Desert Invasion - U.S.


Theft and violence on their minds

Anne Minard, Arizona Daily Star, August 7, 2005

Karen Krebbs had an armed escort while she was out nights last week at Organ Pipe Cactus National Monument.

She's not a law-enforcement agent and she doesn't dabble in anything illegal. She's a conservation biologist with the Arizona-Sonora Desert Museum, studying an endangered population of nectar-feeding bats.

Researchers along Arizona's border these days must balance their desire to study wildlife in the Sonoran Desert - where the chance to observe long-protected desert-dwelling populations proves an irresistible lure - with a growing fear of theft by desperate border crossers or violence from drug and people smugglers.

The fears are fueled by a surge of assaults this year on Border Patrol agents and by some close calls involving researchers: stolen cars, a work trailer hauled into Mexico before it was recovered and a University of Arizona student robbed at gunpoint.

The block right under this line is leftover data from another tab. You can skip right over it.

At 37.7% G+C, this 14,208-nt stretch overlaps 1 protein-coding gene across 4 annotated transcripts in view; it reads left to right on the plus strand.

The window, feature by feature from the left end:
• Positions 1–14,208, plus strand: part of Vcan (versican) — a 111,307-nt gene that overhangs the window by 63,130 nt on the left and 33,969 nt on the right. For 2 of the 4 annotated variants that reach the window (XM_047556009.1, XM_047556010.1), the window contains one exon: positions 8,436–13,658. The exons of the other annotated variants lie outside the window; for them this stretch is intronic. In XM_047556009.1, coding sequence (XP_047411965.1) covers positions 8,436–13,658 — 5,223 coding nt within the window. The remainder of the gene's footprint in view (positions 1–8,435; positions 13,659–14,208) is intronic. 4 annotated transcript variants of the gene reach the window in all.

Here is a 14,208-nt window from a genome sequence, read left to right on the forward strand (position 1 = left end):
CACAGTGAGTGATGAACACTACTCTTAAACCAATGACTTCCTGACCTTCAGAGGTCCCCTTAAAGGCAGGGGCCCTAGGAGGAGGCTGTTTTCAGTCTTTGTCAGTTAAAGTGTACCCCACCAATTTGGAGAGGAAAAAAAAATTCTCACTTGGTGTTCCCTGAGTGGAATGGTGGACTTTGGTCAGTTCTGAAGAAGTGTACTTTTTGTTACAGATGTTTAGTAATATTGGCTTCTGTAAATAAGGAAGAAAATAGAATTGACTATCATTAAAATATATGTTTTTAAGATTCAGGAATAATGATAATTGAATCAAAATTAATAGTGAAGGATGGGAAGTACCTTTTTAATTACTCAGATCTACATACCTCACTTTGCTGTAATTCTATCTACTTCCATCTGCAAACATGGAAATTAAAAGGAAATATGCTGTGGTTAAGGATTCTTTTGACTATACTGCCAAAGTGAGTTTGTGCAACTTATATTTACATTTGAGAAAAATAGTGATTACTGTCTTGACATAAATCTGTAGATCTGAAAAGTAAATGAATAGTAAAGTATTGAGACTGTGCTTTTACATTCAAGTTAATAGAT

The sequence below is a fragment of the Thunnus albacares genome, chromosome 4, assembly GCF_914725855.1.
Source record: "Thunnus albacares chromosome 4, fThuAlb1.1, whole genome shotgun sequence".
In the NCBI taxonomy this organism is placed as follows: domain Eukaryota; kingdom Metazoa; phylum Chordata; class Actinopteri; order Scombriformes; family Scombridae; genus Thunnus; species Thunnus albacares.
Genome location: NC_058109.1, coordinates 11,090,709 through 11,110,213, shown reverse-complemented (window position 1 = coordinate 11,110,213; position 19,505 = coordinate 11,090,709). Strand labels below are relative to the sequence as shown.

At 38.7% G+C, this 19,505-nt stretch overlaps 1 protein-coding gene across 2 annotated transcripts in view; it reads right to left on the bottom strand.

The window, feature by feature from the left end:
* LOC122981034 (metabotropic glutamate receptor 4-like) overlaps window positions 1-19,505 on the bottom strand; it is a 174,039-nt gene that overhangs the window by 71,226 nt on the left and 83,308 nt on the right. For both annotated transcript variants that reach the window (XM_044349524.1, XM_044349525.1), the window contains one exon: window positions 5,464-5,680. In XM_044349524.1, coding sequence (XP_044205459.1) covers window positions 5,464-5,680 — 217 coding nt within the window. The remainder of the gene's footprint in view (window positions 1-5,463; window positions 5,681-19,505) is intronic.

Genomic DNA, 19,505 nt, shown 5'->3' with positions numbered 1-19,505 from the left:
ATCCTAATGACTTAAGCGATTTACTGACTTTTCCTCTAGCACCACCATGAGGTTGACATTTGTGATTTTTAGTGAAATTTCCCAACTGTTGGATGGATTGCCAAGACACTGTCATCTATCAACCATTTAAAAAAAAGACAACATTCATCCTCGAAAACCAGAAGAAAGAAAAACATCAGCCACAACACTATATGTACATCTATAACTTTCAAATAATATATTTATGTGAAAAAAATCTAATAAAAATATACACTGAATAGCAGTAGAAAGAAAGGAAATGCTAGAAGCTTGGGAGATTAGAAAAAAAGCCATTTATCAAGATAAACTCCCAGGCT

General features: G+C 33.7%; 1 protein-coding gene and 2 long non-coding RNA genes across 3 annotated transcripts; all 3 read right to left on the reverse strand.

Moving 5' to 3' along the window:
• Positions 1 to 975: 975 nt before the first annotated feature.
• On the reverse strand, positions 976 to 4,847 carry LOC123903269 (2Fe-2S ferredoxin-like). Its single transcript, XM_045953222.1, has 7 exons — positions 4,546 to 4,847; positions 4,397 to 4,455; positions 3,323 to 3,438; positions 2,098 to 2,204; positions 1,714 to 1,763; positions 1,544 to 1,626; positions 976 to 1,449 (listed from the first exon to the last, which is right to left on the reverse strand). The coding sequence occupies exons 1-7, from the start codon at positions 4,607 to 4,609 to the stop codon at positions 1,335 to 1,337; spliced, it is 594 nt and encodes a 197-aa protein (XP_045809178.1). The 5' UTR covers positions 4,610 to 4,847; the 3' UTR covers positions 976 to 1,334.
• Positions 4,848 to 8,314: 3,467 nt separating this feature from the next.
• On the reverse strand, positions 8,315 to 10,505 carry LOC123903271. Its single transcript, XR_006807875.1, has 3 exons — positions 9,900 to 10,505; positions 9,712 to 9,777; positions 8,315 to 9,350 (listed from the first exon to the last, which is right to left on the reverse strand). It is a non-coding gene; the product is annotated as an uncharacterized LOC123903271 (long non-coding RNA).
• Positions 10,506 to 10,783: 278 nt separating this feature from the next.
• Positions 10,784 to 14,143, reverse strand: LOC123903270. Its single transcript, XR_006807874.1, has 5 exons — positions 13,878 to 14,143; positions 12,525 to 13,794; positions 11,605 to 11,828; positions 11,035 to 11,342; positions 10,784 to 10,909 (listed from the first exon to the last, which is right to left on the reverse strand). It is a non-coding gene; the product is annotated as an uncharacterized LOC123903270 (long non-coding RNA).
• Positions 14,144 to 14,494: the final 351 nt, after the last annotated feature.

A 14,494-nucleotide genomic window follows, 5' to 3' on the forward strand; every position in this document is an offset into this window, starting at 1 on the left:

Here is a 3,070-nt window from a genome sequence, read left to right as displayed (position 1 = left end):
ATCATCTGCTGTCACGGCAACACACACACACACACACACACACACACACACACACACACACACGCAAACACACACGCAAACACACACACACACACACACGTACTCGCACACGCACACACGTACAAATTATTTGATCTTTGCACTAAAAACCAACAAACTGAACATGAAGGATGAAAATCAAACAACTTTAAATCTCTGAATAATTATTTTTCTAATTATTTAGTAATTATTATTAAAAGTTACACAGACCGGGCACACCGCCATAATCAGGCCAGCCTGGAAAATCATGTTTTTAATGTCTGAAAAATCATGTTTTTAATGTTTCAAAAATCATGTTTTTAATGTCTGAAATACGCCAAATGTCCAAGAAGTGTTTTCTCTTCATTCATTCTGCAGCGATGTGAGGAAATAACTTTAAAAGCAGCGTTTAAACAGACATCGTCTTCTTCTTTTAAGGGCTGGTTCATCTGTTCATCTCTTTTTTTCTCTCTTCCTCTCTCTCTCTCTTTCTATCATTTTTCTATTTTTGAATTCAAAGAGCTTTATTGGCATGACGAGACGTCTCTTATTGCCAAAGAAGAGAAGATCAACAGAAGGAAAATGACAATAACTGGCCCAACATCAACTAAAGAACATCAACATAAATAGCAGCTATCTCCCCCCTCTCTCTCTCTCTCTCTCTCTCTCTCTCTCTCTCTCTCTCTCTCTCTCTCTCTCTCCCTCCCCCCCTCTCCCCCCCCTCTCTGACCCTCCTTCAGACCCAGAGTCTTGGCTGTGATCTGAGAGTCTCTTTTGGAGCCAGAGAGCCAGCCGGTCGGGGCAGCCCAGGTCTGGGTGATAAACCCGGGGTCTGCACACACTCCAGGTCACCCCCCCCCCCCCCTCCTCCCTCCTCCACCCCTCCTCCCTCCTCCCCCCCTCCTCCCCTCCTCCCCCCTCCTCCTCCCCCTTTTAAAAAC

Hikers, birders and other nature lovers generally are allowed to visit wildlife preserves without restrictions because they're responsible for their own safety. But scientists visit public preserves under special permits from the parks - so managers feel the need to protect them as if they're staff members. Compounding the threat is that researchers often work in isolated areas at night. Many wear uniforms and drive marked cars, making them look like law-enforcement officers who sometimes are targeted for violence.

As a result, researchers in most parks along the border must be accompanied by park personnel or agree to a buddy system...

All that means a diminished focus on border wildlife populations such as pygmy owls and pronghorn, often protected in the preserves, that need to disperse north from Mexico to find new habitat...

The Tucson Sector of the U.S. Border Patrol - which stretches from the New Mexico border almost to California - has documented 216 assaults against its officers this fiscal year, which started in October. That's up from 118 for all of last fiscal year, 115 in 2003 and 146 in 2002. The numbers are up partly because there are more officers on staff, Border Patrol spokesman Jose Garza said. But they're still worrisome.

"The assaults are also going up in severity," he said. "In the outskirts, they're using the vehicles to try to ram our agents, shooting our agents in an attempt to avoid arrest."

Of 383,413 apprehensions so far this year, records checks on 28,900 of the people involved revealed criminal backgrounds....

...a couple of hunters were assaulted last fall and "one Mexican national was shot in the back a couple of months ago because he got too close to a drug load," Ellis said....

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